By Agence France-Presse
Millions of Americans will be barred from casting ballots in Tuesday’s crucial midterm elections due to electoral rules at the state level, which effectively exclude many minority voters to the detriment of Democrats.
Here’s a look at states where these restrictions could impact the poll’s outcome.
1.5 million Floridians disenfranchised
Nearly six million Americans are excluded from voting because they are imprisoned, on parole or awaiting sentencing.
African Americans, who are overrepresented in the US penal system, are four times more likely to be unable to vote than the rest of the population, according to The Sentencing Project, a nonprofit organization.
Rules vary widely state by state, with some like Maine and New Hampshire allowing inmates to vote.
But in places such as Kentucky, Iowa, Virginia and Florida, any conviction — even for a minor offense like possession of marijuana — results in lifelong disenfranchisement.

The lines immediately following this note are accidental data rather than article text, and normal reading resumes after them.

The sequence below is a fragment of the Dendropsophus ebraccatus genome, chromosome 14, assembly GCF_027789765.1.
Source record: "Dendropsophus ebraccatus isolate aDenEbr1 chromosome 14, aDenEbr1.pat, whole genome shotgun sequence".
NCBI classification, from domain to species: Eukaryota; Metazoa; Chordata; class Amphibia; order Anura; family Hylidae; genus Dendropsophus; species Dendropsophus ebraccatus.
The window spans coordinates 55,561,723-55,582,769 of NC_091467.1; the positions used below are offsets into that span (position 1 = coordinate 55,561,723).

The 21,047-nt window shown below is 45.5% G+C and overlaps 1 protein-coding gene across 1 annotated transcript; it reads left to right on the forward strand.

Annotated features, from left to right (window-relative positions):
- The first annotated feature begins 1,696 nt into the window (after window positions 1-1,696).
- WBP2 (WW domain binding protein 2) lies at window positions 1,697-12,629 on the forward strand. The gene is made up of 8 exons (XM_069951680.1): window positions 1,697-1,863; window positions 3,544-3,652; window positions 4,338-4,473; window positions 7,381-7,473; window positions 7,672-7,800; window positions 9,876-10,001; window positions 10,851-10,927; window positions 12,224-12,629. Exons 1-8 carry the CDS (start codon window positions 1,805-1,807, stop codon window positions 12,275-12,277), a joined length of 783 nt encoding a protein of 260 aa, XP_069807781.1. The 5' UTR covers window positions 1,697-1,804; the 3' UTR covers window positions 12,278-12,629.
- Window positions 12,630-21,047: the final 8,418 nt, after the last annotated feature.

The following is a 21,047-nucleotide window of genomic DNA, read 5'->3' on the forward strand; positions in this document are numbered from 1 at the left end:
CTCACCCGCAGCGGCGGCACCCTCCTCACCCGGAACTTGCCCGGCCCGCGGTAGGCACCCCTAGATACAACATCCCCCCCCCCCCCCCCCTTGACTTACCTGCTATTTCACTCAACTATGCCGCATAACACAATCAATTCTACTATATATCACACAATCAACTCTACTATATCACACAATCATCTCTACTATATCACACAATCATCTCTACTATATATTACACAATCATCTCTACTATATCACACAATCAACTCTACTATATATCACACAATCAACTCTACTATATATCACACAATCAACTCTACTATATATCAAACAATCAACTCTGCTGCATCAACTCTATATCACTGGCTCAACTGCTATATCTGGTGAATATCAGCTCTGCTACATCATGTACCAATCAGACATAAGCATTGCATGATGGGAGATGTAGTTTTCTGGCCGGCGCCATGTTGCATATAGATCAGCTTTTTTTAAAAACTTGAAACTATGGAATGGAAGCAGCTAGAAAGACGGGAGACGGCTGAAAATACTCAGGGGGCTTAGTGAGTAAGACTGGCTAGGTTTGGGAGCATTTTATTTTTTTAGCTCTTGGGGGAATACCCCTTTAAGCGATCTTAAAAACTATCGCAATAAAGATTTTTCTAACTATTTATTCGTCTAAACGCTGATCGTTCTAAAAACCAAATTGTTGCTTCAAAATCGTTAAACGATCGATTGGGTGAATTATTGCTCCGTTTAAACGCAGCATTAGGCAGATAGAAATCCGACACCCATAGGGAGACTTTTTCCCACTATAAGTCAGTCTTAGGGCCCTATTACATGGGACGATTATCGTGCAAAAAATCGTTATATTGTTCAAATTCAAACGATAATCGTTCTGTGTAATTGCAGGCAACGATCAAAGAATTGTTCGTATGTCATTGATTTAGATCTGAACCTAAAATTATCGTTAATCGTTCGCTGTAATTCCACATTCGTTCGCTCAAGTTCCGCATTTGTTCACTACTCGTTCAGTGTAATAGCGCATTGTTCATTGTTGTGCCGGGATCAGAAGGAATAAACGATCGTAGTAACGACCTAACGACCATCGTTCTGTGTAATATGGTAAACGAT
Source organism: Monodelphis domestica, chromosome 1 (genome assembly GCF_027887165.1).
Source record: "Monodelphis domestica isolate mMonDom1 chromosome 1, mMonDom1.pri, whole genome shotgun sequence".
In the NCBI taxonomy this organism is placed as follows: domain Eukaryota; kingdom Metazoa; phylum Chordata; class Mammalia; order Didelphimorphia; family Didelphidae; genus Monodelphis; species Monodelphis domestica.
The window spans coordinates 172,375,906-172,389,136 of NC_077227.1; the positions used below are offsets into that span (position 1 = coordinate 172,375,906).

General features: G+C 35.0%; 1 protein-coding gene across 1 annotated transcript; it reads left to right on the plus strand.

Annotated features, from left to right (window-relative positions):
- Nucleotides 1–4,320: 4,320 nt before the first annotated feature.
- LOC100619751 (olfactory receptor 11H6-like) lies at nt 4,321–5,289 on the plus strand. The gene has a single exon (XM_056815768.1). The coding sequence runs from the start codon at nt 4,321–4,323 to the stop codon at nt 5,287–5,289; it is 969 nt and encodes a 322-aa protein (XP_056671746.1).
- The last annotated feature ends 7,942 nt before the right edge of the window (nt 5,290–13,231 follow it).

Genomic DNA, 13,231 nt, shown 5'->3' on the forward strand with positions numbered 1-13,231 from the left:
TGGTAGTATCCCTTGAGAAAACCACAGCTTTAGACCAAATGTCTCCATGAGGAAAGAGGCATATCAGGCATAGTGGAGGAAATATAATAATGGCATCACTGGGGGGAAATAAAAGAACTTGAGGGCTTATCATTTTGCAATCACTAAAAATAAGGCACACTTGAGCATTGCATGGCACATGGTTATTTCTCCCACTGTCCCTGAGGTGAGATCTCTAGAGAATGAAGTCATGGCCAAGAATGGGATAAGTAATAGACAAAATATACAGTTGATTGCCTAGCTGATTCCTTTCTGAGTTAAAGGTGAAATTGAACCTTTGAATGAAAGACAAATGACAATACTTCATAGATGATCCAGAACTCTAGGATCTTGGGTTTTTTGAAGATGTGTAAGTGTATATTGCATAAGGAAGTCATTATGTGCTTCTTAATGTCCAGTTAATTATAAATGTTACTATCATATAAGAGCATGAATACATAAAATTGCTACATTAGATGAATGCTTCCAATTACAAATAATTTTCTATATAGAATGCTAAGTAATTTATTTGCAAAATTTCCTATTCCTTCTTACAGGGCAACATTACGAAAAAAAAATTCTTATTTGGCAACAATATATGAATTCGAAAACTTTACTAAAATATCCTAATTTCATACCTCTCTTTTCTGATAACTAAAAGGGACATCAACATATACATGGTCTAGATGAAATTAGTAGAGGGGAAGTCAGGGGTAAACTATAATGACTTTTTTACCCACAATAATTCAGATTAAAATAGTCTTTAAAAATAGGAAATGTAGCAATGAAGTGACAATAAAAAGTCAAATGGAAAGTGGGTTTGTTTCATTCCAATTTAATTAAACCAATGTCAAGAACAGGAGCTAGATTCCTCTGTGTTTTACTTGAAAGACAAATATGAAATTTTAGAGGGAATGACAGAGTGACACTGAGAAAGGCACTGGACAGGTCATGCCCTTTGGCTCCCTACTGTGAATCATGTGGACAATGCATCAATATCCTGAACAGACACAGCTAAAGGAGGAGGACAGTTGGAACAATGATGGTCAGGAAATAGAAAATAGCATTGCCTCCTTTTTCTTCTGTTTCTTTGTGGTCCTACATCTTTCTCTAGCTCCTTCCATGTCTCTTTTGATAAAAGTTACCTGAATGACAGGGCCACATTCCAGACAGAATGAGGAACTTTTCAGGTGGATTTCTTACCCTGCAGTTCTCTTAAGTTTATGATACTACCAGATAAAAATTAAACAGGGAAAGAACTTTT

In Florida, where the Republican Donald Trump was just 112,000 votes ahead of his rival, Democrat Hillary Clinton, nearly 1.5 million people are deprived of voting because of a criminal record.
In addition to choosing their governor and members of Congress, Florida residents will vote on whether to restore voting rights to people with prior felony convictions once they have finished their sentences, besides those convicted of the most serious crimes.
Proof of street address
There is no national identity card in the United States. Instead, each state defines what documents can be used as identification at the polling station.
And according to the American Civil Liberties Union, an influential civil rights organization, several states have imposed restrictive rules since 2010.
North Dakota has since 2016 required its residents to present a document with proof of a street address.
But the state is home to thousands of Native Americans who live on reservations in rural areas with but a single post office box.
They might be turned away at the ballot box, where Heidi Heitkamp — a Democrat who was elected to the Senate in 2012 by just 3,000 votes — is campaigning to keep her seat.
Backers of the rule hold it prevents fraud, as North Dakota does not require voters to pre-register.